NEW YORK -- The Yankees' Spring Training will feature a tantalizing glimpse of tomorrow, with the club inviting rising stars like Clint Frazier and Gleyber Torres to big league camp. Could they do enough to show management that they are ready to be part of the current roster?Among the 23
NEW YORK -- The Yankees' Spring Training will feature a tantalizing glimpse of tomorrow, with the club inviting rising stars like Clint Frazier and Gleyber Torres to big league camp. Could they do enough to show management that they are ready to be part of the current roster?
Among the 23 spring invitees announced on Tuesday were Frazier, Torres, James Kaprielian and Justus Sheffield, all of whom were featured on MLBPipeline's 2017 Top 100 Prospects list. Jorge Mateo, also included on that list, will attend camp as a member of the club's 40-man roster.
Frazier isn't about to begin apartment hunting in New York just yet, though the 22-year-old outfielder knows that he will have the opportunity to open some eyes over the next two months.
"I try to think more in a realistic term," Frazier said. "I don't think I'm going to start there Opening Day, but it could happen. There's a reason that all the players are on that roster. They've earned that opportunity."
The Yankees' main position battles are at first base, where Greg Bird and Christopher Austin will face off, and in right field, where No. 4 prospect Aaron Judge and Aaron Hicks push for a starting job. Yet general manager Brian Cashman says that he doesn't intend to block anyone who proves they are ready to make an impact.
"I would not expect anything from Gleyber Torres in New York in '17, but anybody else playing at Triple-A, our team needs at the Major League level and their performance at the Minor League level will dictate whether they have an opportunity to put themselves into the mix," Cashman said.
Fresh off becoming the youngest MVP in Arizona Fall League history, Torres' ceiling has the Yankees excited, though even beginning the year at Double-A Trenton might be a tall order for the 20-year-old. That said, Cashman notes that players like Robinson Cano and Alfonso Soriano forced their way to The Show sooner than anticipated.
"He's someone that the game just comes easy to," Cashman said of Torres. "The tool package that he has, it's tough to predict. When someone has that type of ability, it can be an avalanche. I would say [Torres needs] two years, but who knows?"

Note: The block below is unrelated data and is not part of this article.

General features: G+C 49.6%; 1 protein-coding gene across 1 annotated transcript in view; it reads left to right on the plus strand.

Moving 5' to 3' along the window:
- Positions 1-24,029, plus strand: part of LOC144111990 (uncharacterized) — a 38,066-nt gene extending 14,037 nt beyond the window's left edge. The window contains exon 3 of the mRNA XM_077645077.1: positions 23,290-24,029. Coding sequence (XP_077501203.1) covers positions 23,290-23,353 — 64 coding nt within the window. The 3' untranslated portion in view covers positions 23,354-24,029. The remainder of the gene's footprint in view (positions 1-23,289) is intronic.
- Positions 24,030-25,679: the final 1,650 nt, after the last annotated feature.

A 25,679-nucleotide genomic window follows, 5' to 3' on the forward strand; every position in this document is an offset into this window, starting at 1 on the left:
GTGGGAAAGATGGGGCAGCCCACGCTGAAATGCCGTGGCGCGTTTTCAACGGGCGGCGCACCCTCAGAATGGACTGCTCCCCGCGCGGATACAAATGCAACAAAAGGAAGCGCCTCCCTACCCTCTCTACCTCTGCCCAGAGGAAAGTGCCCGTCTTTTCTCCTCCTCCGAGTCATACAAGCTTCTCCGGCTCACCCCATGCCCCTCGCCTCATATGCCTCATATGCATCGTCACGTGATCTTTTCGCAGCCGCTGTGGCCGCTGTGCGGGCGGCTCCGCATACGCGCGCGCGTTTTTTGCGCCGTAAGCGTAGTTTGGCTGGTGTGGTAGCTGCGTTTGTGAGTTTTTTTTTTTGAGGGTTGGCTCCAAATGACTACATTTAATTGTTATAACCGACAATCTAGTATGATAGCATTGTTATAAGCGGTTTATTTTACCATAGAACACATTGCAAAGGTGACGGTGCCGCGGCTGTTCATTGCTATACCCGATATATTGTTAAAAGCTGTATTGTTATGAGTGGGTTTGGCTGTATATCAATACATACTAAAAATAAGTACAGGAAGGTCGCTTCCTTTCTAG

Frazier hit just .228/.278/.396 in his 25-game stint at Triple-A Scranton/Wilkes-Barre following last year's trade with the Indians, but Cashman said that he "checks all the boxes" as far as his power, speed and bat speed. Now the GM will be waiting for Frazier's performance "to announce, 'You can't deny me, I'm ready.'"
"I didn't show the ability to play in the big leagues last year, or else I might have finished there," Frazier said. "I'm just going in there trying to give myself the best opportunity to win a spot when the time comes."
The organization isn't sleeping on 22-year-old outfielder Dustin Fowler, who will start the year in Triple-A and, in Cashman's words, has been "going about his business in a nice, quiet way." Fowler, the Yanks' No. 13 prospect by MLB Pipeline's 2016 end-of-season rankings, hit .281/.311/.458 with 30 doubles, 15 triples, 12 homers, 88 RBIs and 25 steals last year at Double-A Trenton.
Among other roster hopefuls, No. 20 prospect Chad Green is in the rotation mix and manager Joe Girardi may toy with putting Chance Adams in the bullpen to start the season. Adams is the club's No. 14 prospect, per MLB Pipeline, and Cashman said that the 22-year-old righty "may very well be" the Yankees' top pitching prospect.
Kaprielian would like to be included in that discussion. Despite being limited to just 18 Minor League innings last year by a right flexor tendon strain, Kaprielian could earn roster consideration after hitting 97 mph in the AFL, striking out 26 men in 27 innings.
"What we do find is people do come out of nowhere," Cashman said. "You have your pecking order going into the process and the game separates the men from the boys on a yearly basis. It'll be fun to see how these guys compete with each other and against each other as they vie for an opportunity here at the big league level."
Bryan Hoch has covered the Yankees for MLB.com since 2007. Follow him on Twitter @bryanhoch and on Facebook.